On the page, Andrea is the best shot amongst the bunch, and she’s able to make tough choices. She’s more like Rick, really. Speaking of Rick, he and Andrea become a power couple at one point and it’s low-key hot as heck. Previous to that, Andrea was romantically tangled up with Dale, the older gentleman with the RV and the bucket hat.

Unlike her television counterpart, this Andrea generally makes even, measured decisions and kicks more ass than any other female character (until Michonne, of course). And as much as I hated Andrea in The Walking Dead show, the Andrea in Kirkman’s novels is amazing. I also really admire Laurie Holden, the actress that played Andrea; if you don’t know about her human rights crusade I highly recommend diving into her Wikipedia.

Karrin Murphy from the Dresden Files series by Jim Butcher

I relate to Karrin Murphy more than almost anyone else on this list, and I’ve only read one Dresden File book. I was given the first book as a gift. (See, my ex-boyfriend is a huge fan and from time to time I’d say or do something and he’d laugh and say, “Dammit, you need to read The Dresden Files. You are basically real life Murph.”)

After getting to know the badass Chicago Special Investigations detective, I was so incredibly flattered. Author Jim Butcher has managed to build a strong and pragmatic female character that isn’t only there to provide motivation or sexual tension. Which isn’t to say that eventually she and Harry Dresden don’t have some serious chemistry, but that’s not her sole purpose in the series either.

Murphy is tough and sharp, and she calls people on their bullshit, but she isn’t without her own flaws. As interesting as the titular Harry is, I genuinely want to keep reading this series because of Karrin Murphy, and that speaks volumes about her character.

Catti-Brie from the Legend of Drizzt series by R. A. Salvatore

I haven’t actually read any Drizzt books, but the story of Cattie-Brie is the fascinating driving force behind my desire to read these books. After a goblin raid left her an orphan, Cattie-Brie was adopted by Bruenor Battlehammer, a powerful dwarven King. She proved herself to be a formidable warrior after training under both her adoptive father and Drizzt himself. Cattie-Brie and Drizzt spent their honeymoon hunting pirates, and like my main homegirl Buffy Summers, she was reincarnated. She is kindhearted and pragmatic and is the moral compass for her entire party. After an injury leaves her unable to fight, Cattie-Brie trains in magic before her untimely death and subsequent reincarnation. She is described as having spellscars, and though I don’t know exactly what that is, it sounds like a badass tattoo and I am into it. Drizzt is legendary, but he would be nowhere without the fierce Cattie-Brie.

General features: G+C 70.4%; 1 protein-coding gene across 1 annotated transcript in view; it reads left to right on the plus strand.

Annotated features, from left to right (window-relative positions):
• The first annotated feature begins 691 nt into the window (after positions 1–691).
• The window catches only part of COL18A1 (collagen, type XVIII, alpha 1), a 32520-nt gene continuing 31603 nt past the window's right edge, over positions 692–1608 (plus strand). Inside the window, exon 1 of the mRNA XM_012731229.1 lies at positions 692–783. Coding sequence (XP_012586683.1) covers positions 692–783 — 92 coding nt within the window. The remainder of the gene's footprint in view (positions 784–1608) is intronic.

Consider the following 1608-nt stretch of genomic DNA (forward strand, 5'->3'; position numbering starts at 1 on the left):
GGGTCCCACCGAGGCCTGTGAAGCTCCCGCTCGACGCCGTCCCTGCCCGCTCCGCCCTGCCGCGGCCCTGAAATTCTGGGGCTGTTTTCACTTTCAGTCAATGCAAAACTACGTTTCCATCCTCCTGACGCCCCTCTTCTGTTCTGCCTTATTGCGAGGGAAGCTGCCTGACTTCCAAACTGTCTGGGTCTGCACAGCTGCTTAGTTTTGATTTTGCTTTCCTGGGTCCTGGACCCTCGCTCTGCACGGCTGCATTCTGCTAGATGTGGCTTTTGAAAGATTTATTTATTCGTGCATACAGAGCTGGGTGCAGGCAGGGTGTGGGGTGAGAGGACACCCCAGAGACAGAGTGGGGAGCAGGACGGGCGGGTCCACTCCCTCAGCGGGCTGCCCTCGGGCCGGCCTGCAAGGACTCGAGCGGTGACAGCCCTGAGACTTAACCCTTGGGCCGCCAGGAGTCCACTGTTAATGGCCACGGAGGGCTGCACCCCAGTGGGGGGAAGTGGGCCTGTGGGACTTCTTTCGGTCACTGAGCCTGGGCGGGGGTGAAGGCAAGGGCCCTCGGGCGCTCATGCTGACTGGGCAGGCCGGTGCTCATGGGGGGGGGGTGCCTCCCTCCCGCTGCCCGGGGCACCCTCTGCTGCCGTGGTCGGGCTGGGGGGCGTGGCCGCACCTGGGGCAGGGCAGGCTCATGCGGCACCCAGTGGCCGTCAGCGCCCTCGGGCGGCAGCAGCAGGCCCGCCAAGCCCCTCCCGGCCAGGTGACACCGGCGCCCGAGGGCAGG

Who are your favourite badass ladies from books? Let us know in the comments below!

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About Author

Ceilidh Lawrence

Unlike many people her age, Ceilidh isn’t waiting for her Hogwarts letter. Instead, she is waiting for her Watcher to appear to guide her into her new life as a vampire Slayer. Since that doesn’t seem likely, she devotes her time to writing reviews, reactions and geeky guides to some of her favourite shows for Geek Bomb. In her spare time, she can be found haunting the forests of British Columbia with her dog, or seeking out the best hamburger in Vancouver. She loves old sitcoms, Marvel comics, whiskey, Wolverine, good books, Tolkien, Wolverine, and Fallout. Ceilidh runs Fight of Fandoms and #PunDisputed on Geek Bomb’s Twitter every Friday. Also, she loves Wolverine.